Damaged soybean crops and meagre compensation for farmers despite the much-hyped Prime Minister’s crop insurance scheme figure prominently in the complaints of farmers at Chhapri, a picturesque village near Budhni, about 70 km south of Bhopal, which is abuzz with political activity. The Assembly election in Madhya Pradesh is two months away, but the ruling BJP and the opposition Congress have already sounded the election bugle.
In a State where 70 per cent of the population is engaged in farming and allied occupations, both parties have centred their campaigns on economic dole-outs, agrarian issues, and varying degrees of Hindutva relayed in the toxic lexicon of cow-belt politics. A recent sample of this came from Chief Minister Shivraj Singh Chouhan, who said, “If the Congress comes to power, Hindu women won’t be able to wear bindi and bangles”.
In the sun-scorched fields of Chhapri, Rajesh Jaat plucks a bunch of rusting soybean pods and cracks them open. Dried, crumbling granules show the devastation wrought by the drought in August. “We get a compensation of roughly Rs.1,200 an acre for damaged crops. The provision is for Rs.32,000 a hectare, but patwaris underestimate the damage, conniving with the higher authorities,” Rajesh said. A good harvest can yield up to 20 quintals of soybean a hectare, but this time it has drastically reduced to between 2.5 and 3 quintals.
Patiram Bhalla, a peasant, said that the government’s minimum support prices are an eyewash. “In 2020-21, jowar [sorghum] crops were weighed at the government mandis for procurement, but 2,500 farmers in Budhni are yet to be paid.” Mukesh Kangal complained that procurement by the government is often delayed, forcing most farmers to sell their produce at throwaway rates to private bidders.
The Congress, which narrowly defeated the BJP in the 2018 election, seizing on farmers’ discontent, is preparing to again capitalise on the rural rumbling. Kamal Nath, who is the party’s face in the State, has envisaged an ambitious “Krishak nyay yojana”. It promises 37 lakh farmers free power for agriculture pumps with a capacity of up to 5 horsepower, the withdrawal of “unjustified” police cases against farmers who participated in various agitations, rebates in power consumption for agricultural purposes, and continuation of the loan waiver scheme. In his public meetings, Kamal Nath calls Chouhan’s government “anti-farmer”, repeatedly reminding voters that “under BJP rule, as many as 20,489 farmers have died by suicide”.
The Congress is also questioning the government’s failure to table the Jain Commission report on the Mandsaur violence in the Assembly. In June 2017, five farmers were killed in police firing in Mandsaur during a farmers’ protest demanding fair prices for crops. This incident and the promise of a loan waiver shaped the party’s meteoric rebound in the 2018 election. It won 114 seats in the 230-member Assembly, up from 58 in 2013, and formed the government.
But in March 2020, Jyotiraditya Scindia jumped ship to join the BJP along with 22 legislators, bringing Chouhan back to power. Chouhan is now the State’s longest-serving Chief Minister, having occupied the office since November 2005, save the 14-month period from December 2018 to March 2020.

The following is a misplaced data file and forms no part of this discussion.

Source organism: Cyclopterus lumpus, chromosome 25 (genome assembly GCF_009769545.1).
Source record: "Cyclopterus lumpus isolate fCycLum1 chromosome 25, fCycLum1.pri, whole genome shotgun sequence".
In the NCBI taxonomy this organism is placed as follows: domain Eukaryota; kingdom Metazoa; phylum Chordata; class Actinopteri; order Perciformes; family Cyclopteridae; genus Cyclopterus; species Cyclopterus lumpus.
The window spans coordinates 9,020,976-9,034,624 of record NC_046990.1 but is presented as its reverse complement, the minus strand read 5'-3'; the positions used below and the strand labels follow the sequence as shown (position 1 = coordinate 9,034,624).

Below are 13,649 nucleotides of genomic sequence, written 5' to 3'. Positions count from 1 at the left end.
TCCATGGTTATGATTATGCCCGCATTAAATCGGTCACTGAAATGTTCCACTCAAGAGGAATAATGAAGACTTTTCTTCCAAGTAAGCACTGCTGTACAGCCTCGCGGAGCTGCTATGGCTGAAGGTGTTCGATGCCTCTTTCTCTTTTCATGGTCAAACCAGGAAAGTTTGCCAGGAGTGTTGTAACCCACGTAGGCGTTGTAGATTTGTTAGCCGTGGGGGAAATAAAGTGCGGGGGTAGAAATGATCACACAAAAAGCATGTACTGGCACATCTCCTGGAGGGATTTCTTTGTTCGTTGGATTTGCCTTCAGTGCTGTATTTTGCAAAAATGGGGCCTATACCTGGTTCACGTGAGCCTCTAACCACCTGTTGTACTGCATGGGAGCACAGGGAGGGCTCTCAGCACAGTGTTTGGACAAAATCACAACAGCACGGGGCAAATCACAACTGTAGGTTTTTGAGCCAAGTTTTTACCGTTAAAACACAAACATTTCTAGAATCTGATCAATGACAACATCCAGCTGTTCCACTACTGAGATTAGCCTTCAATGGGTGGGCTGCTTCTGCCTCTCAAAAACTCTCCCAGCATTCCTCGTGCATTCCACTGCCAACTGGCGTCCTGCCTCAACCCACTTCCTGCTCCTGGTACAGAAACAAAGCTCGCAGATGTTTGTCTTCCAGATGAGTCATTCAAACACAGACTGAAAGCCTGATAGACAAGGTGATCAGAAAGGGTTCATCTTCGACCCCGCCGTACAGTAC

BJP battles anti-incumbency
Interactions with a cross-section of the people and with political observers based in Bhopal indicate that it will be an uphill task for Chouhan, given the general fatigue with his long tenure. The BJP, aware of his diminished clout, has avoided projecting him as its chief ministerial face. Its campaign focuses on Prime Minister Narendra Modi.
When Modi visited Bhopal on September 25 to address a jam-packed karyakarta sammelan, he refrained from seeking votes over Chouhan’s work. Instead, he focussed on issues such as women’s reservation and on berating the Congress as a den of “urban naxals”.
In the past two years, Chouhan has taken on a Hindu-hardliner image, upping his majoritarian politics and unleashing the bulldozer purportedly against law-breakers but mostly against Muslims. In April 2022, his government earned notoriety for bulldozing the home of Wasim Ahmed, a disabled man, in Khargone.
As the row over Sanatana Dharma rages, Chouhan is attempting to generate Hindu outrage against the Congress. But the people say their voting patterns are not likely to be governed by ideological bickering.
At Nasrullaganj, which is part of Budhni Assembly constituency, which Chouhan represents, a group of middle-aged men discuss the issues that concern them: soaring prices of essentials, stagnant incomes, and joblessness among the educated young. They agree that “communal experimentations will not find hospitable ground here” and that “this election is all about addressing day-to-day necessities”. “There may be some who approve of bulldozer politics, but people in general do not support targeting the minorities,” said Abdul Azim, a resident.
Unlike in Uttar Pradesh, which in past decades saw successive elections influenced by a sizeable minority community, allowing the BJP to circulate a narrative of Hindu victimhood, it is difficult to polarise the electorate in Madhya Pradesh. The State’s minuscule 6.6 per cent Muslim population finds little courting from even secular parties such as the Congress. In the 2018 election, the BJP fielded only one Muslim candidate and the Congress, three.
The Congress is now unapologetically competing with the BJP in flaunting its Hindu credentials. Kamal Nath commenced his election campaign by paying obeisance to Lord Mahakal at the revered Mahakaleshwar temple in Ujjain, one of the 12 jyotirlingas of Siva. Earlier, in August, when controversial preacher Dhirendra Shashtri of Bageswhar dham organised a katha at Chhindwara, the constituency that Kamal Nath’s son Nakul Nath represents in the Lok Sabha, the former Chief Minister played the amiable host. Asked about Shashtri’s advocacy of a Hindu rashtra, he retorted, “We are already a nation with 82 per cent Hindus…. What is there to claim that we are a Hindu rashtra? The statistics say it all.”.